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Doyle offers another lucid, inspiring chronicle of female empowerment and the rewards of self-awareness and renewal.

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UNTAMED

More life reflections from the bestselling author on themes of societal captivity and the catharsis of personal freedom.

In her third book, Doyle (Love Warrior, 2016, etc.) begins with a life-changing event. “Four years ago,” she writes, “married to the father of my three children, I fell in love with a woman.” That woman, Abby Wambach, would become her wife. Emblematically arranged into three sections—“Caged,” “Keys,” “Freedom”—the narrative offers, among other elements, vignettes about the soulful author’s girlhood, when she was bulimic and felt like a zoo animal, a “caged girl made for wide-open skies.” She followed the path that seemed right and appropriate based on her Catholic upbringing and adolescent conditioning. After a downward spiral into “drinking, drugging, and purging,” Doyle found sobriety and the authentic self she’d been suppressing. Still, there was trouble: Straining an already troubled marriage was her husband’s infidelity, which eventually led to life-altering choices and the discovery of a love she’d never experienced before. Throughout the book, Doyle remains open and candid, whether she’s admitting to rigging a high school homecoming court election or denouncing the doting perfectionism of “cream cheese parenting,” which is about “giving your children the best of everything.” The author’s fears and concerns are often mirrored by real-world issues: gender roles and bias, white privilege, racism, and religion-fueled homophobia and hypocrisy. Some stories merely skim the surface of larger issues, but Doyle revisits them in later sections and digs deeper, using friends and familial references to personify their impact on her life, both past and present. Shorter pieces, some only a page in length, manage to effectively translate an emotional gut punch, as when Doyle’s therapist called her blooming extramarital lesbian love a “dangerous distraction.” Ultimately, the narrative is an in-depth look at a courageous woman eager to share the wealth of her experiences by embracing vulnerability and reclaiming her inner strength and resiliency.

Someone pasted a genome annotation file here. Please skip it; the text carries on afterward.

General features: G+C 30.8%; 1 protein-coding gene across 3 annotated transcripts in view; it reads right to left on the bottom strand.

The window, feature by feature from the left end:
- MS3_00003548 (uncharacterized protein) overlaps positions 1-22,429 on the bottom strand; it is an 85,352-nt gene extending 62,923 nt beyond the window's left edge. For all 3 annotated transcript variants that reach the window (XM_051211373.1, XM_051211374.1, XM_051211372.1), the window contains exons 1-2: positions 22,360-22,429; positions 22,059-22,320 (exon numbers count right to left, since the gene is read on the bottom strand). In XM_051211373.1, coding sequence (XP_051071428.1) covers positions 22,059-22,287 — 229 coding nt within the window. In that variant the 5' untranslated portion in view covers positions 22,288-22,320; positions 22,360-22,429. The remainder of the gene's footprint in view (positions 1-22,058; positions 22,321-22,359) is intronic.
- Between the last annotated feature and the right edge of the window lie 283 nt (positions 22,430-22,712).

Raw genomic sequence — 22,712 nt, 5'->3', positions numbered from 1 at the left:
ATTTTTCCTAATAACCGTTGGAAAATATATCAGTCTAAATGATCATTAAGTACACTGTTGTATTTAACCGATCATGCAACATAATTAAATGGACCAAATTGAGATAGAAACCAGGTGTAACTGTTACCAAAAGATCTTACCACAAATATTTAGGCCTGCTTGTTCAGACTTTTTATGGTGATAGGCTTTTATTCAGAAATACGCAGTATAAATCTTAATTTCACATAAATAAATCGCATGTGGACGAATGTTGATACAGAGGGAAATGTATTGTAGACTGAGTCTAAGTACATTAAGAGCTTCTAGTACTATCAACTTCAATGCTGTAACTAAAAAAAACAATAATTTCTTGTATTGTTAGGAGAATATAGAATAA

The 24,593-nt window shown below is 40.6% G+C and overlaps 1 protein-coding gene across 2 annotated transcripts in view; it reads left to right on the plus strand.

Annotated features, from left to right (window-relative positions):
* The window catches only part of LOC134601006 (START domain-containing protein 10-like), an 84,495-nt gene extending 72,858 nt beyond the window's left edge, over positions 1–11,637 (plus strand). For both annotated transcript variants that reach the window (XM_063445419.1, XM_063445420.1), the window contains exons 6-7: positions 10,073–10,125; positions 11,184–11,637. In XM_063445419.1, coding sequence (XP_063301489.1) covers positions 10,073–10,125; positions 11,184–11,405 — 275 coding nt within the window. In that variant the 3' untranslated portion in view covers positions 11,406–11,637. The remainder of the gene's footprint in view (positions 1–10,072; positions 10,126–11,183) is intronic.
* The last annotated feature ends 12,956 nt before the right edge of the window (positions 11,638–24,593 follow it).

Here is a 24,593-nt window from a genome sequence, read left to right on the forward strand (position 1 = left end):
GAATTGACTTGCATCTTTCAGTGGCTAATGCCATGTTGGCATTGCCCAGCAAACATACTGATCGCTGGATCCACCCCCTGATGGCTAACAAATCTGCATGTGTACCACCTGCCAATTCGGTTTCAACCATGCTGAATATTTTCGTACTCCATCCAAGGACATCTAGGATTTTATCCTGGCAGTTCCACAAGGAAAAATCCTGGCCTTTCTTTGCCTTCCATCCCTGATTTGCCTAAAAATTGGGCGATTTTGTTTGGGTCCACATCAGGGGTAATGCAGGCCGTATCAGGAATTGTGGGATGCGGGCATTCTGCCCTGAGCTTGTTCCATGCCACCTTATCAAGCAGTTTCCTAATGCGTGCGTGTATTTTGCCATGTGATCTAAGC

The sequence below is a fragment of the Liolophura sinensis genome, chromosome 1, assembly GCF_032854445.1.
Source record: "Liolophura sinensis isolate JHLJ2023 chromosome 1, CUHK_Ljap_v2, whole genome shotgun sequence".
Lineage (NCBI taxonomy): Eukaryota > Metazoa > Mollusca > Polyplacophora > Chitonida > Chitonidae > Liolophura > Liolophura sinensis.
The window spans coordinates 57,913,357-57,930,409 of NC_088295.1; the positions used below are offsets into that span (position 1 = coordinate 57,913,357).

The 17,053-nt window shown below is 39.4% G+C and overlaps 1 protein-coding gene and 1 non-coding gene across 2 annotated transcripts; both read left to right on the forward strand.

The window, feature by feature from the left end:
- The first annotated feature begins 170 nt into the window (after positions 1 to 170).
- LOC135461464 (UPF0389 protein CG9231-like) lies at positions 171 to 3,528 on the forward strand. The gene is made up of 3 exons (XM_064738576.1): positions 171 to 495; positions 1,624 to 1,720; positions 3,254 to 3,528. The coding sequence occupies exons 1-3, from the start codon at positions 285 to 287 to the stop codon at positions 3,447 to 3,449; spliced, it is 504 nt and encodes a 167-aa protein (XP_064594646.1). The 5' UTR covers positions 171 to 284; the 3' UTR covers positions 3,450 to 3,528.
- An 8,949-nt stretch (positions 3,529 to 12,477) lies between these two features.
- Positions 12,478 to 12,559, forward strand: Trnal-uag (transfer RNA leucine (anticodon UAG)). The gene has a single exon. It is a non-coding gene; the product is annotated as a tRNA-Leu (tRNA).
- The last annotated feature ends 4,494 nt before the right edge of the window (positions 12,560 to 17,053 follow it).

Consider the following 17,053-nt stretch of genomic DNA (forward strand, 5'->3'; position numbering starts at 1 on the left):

Doyle offers another lucid, inspiring chronicle of female empowerment and the rewards of self-awareness and renewal.

Pub Date: March 10, 2020